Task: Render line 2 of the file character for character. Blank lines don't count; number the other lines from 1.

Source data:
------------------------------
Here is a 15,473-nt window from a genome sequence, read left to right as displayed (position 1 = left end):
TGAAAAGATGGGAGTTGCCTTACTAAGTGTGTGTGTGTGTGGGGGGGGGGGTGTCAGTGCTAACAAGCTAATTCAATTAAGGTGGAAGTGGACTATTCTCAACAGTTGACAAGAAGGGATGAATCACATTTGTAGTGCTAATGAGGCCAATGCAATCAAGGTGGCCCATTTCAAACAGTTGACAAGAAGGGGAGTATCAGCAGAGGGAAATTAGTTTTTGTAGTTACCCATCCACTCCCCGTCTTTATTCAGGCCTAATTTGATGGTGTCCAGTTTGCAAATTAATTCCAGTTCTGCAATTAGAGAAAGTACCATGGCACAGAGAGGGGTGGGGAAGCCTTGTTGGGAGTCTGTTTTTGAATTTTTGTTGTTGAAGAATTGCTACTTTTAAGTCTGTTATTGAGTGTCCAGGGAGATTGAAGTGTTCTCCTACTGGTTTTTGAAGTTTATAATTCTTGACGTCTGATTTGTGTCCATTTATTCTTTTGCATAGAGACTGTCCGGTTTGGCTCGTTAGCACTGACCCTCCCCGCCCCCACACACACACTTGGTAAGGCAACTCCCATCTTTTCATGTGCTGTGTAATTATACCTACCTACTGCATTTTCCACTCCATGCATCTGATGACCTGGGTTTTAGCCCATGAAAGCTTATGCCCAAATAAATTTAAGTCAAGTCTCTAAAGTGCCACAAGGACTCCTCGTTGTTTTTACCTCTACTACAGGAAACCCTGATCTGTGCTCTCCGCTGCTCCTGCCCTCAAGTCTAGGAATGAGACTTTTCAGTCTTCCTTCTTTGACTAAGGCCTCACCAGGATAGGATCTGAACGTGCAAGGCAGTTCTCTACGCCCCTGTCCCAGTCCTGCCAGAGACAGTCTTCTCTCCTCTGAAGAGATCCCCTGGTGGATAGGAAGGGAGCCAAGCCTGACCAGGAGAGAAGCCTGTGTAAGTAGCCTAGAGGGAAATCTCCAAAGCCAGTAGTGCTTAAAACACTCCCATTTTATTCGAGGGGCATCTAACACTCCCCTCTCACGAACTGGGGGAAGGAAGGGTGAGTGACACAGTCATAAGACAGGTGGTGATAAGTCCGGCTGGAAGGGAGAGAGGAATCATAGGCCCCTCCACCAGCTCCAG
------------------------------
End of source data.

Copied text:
TGAAAAGATGGGAGTTGCCTTACTAAGTGTGTGTGTGTGTGGGGGGGGGGGTGTCAGTGCTAACAAGCTAATTCAATTAAGGTGGAAGTGGACTATTCTCAACAGTTGACAAGAAGGGATGAATCACATTTGTAGTGCTAATGAGGCCAATGCAATCAAGGTGGCCCATTTCAAACAGTTGACAAGAAGGGGAGTATCAGCAGAGGGAAATTAGTTTTTGTAGTTACCCATCCACTCCCCGTCTTTATTCAGGCCTAATTTGATGGTGTCCAGTTTGCAAATTAATTCCAGTTCTGCAATTAGAGAAAGTACCATGGCACAGAGAGGGGTGGGGAAGCCTTGTTGGGAGTCTGTTTTTGAATTTTTGTTGTTGAAGAATTGCTACTTTTAAGTCTGTTATTGAGTGTCCAGGGAGATTGAAGTGTTCTCCTACTGGTTTTTGAAGTTTATAATTCTTGACGTCTGATTTGTGTCCATTTATTCTTTTGCATAGAGACTGTCCGGTTTGGCTCGTTAGCACTGACCCTCCCCGCCCCCACACACACACTTGGTAAGGCAACTCCCATCTTTTCATGTGCTGTGTAATTATACCTACCTACTGCATTTTCCACTCCATGCATCTGATGACCTGGGTTTTAGCCCATGAAAGCTTATGCCCAAATAAATTTAAGTCAAGTCTCTAAAGTGCCACAAGGACTCCTCGTTGTTTTTACCTCTACTACAGGAAACCCTGATCTGTGCTCTCCGCTGCTCCTGCCCTCAAGTCTAGGAATGAGACTTTTCAGTCTTCCTTCTTTGACTAAGGCCTCACCAGGATAGGATCTGAACGTGCAAGGCAGTTCTCTACGCCCCTGTCCCAGTCCTGCCAGAGACAGTCTTCTCTCCTCTGAAGAGATCCCCTGGTGGATAGGAAGGGAGCCAAGCCTGACCAGGAGAGAAGCCTGTGTAAGTAGCCTAGAGGGAAATCTCCAAAGCCAGTAGTGCTTAAAACACTCCCATTTTATTCGAGGGGCATCTAACACTCCCCTCTCACGAACTGGGGGAAGGAAGGGTGAGTGACACAGTCATAAGACAGGTGGTGATAAGTCCGGCTGGAAGGGAGAGAGGAATCATAGGCCCCTCCACCAGCTCCAG